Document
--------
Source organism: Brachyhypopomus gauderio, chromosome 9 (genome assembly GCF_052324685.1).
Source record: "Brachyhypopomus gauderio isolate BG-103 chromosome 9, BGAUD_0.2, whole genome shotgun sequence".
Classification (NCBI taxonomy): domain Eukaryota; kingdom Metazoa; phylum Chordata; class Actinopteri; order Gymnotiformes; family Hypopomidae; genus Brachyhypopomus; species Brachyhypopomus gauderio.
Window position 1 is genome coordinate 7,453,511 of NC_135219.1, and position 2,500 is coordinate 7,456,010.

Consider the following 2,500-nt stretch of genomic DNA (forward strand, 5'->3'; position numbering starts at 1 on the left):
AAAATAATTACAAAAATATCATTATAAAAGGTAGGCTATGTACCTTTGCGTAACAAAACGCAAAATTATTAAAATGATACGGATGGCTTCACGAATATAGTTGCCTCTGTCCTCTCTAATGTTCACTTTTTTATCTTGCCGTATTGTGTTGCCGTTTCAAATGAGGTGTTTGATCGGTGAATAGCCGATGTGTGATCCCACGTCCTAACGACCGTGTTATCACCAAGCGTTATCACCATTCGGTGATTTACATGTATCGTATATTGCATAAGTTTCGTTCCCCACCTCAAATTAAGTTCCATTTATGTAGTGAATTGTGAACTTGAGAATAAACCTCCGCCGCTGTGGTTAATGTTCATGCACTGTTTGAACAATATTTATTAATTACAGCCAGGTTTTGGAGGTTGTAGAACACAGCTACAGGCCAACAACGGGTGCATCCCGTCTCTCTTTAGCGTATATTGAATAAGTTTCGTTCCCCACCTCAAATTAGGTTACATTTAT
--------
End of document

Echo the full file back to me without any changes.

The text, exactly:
Source organism: Brachyhypopomus gauderio, chromosome 9 (genome assembly GCF_052324685.1).
Source record: "Brachyhypopomus gauderio isolate BG-103 chromosome 9, BGAUD_0.2, whole genome shotgun sequence".
Classification (NCBI taxonomy): domain Eukaryota; kingdom Metazoa; phylum Chordata; class Actinopteri; order Gymnotiformes; family Hypopomidae; genus Brachyhypopomus; species Brachyhypopomus gauderio.
Window position 1 is genome coordinate 7,453,511 of NC_135219.1, and position 2,500 is coordinate 7,456,010.

Consider the following 2,500-nt stretch of genomic DNA (forward strand, 5'->3'; position numbering starts at 1 on the left):
AAAATAATTACAAAAATATCATTATAAAAGGTAGGCTATGTACCTTTGCGTAACAAAACGCAAAATTATTAAAATGATACGGATGGCTTCACGAATATAGTTGCCTCTGTCCTCTCTAATGTTCACTTTTTTATCTTGCCGTATTGTGTTGCCGTTTCAAATGAGGTGTTTGATCGGTGAATAGCCGATGTGTGATCCCACGTCCTAACGACCGTGTTATCACCAAGCGTTATCACCATTCGGTGATTTACATGTATCGTATATTGCATAAGTTTCGTTCCCCACCTCAAATTAAGTTCCATTTATGTAGTGAATTGTGAACTTGAGAATAAACCTCCGCCGCTGTGGTTAATGTTCATGCACTGTTTGAACAATATTTATTAATTACAGCCAGGTTTTGGAGGTTGTAGAACACAGCTACAGGCCAACAACGGGTGCATCCCGTCTCTCTTTAGCGTATATTGAATAAGTTTCGTTCCCCACCTCAAATTAGGTTACATTTAT